My next train of thought was how horrid it would run on my laptop so I decided to hit two birds with one stone and try SteamOS
I had a Intel NUC lying around which made the perfect candidate. The NUC has 8GB ram, an Intel i3 and a SSD with around 20GB storage.
The process of getting steam on to the NUC was pretty similar to installing any OS, download the installer files then paste onto a FAT32 USB drive and your good to go.
What the EFI
After installing StreamOS, the machine restarted but no bootable media could be found. In my daze of excitement I hastily Googled the problem which led me to an article suggesting a BIOS update should fix the problem
As I was too impatient I didn’t read the the BIOS warning that stated:
The memory reference code in BIOS version 0046 and later was updated as a part of the changes made in the BIOS to meet Microsoft Windows 8.1* requirements. This new memory code no longer supports 1066 MHz memory modules. Please review the Release Notes for more information.
Of course I was running some 1066Mhz RAM that was now no longer support. So I had to do some backtracking to an older version and I was back to square one.
More Googling led me to this article which suggests the there is a bug in the NUC’s UEFI which means its looking for the EFI file in the wrong place.
this article tells you want to type in the recovery mode: http://t.co/rFc0H7CEZ1
— Josh (@joshbro90) March 7, 2015
Using the article mentioned above but adapting for SteamOS, I first had to boot from the SteamOS Installer but in the “recovery mode”. After selecting language and then loading a shell from the options provided. I then typed the following into the shell:
A reboot later and I had SteamOS running.
No sound though
All was dandy except there was no sound. I turned on the desktop mode and tried a number of tricks via the terminal to try and get it to work, but had no luck. If anything I had made it worse as no sound card was getting detected at all. I proceeded to do the only thing I could do which was to try and reinstall again. It did the trick! my theory was that when I first installed I didn’t have a network connection, so when it went through the “detecting hardware” stage it couldn’t get the drivers it needed? If anyone has a different theory let me know.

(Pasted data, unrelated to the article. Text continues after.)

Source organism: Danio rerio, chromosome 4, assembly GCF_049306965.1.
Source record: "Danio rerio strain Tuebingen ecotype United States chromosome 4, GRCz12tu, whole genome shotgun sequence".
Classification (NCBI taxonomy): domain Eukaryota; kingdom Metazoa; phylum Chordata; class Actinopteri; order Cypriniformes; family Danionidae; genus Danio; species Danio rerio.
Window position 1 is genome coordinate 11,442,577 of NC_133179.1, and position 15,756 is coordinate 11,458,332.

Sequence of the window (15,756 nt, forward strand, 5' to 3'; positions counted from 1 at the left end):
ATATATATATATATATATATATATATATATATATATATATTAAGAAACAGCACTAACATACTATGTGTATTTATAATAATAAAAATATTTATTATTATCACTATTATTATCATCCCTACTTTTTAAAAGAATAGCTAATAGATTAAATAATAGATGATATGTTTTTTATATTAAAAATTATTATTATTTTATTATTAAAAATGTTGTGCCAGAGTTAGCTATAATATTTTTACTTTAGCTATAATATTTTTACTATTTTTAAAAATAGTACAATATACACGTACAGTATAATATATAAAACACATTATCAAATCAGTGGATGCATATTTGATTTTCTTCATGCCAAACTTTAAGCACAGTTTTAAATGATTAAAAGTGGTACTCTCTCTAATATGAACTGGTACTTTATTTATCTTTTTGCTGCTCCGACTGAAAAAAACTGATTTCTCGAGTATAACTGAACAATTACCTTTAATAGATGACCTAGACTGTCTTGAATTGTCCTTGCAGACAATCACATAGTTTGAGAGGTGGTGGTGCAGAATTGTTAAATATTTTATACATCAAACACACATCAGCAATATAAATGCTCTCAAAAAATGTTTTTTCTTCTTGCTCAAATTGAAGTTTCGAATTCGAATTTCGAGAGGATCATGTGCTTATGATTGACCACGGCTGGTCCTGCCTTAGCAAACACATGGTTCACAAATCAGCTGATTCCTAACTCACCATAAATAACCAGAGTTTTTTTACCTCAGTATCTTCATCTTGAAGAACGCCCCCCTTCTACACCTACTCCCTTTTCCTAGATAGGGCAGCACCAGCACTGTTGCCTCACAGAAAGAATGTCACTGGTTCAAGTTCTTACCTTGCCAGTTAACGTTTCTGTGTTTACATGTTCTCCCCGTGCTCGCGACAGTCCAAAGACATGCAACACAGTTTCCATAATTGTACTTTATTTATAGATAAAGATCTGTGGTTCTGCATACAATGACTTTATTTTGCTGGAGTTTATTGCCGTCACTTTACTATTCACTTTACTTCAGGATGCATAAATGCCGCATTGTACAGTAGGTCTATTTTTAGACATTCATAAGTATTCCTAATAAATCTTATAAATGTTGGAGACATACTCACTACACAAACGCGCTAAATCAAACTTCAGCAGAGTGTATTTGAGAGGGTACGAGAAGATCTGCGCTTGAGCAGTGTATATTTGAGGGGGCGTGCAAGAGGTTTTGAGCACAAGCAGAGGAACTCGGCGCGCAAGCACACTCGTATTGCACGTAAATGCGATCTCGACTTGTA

The UI is exactly the same as Steams “Big Picture Mode” which is totally effective for a more console like experience. I found that in the games section it was a little annoying to have all the servers and utilities show up in the “games I can play” section but that was easily changed by changing the filter to “games”. I also found the store experience a little limiting, however you can always browse via the built in web browser.
Half Life 2 downloading on steamos…
— Josh (@joshbro90) March 7, 2015
So considering that the whole point of this exercise was to play some Half Life 2, I booted the game up (The full game is only 2GB! those were the days!). What I wanted from SteamOS was the stability (most of the time) of consoles but with the keyboard / mouse input and SteamOS was able to provide this. There were a few glitches in the game but none that ruined the gameplay experience and I can imagine that porting the game from Windows to Linux wouldn’t have been a trivial experience.
Have a spare machine around and want to give SteamOS a try? I would say “go for it!” the installation process is simple but its still new and in development so do expect some issues along the way.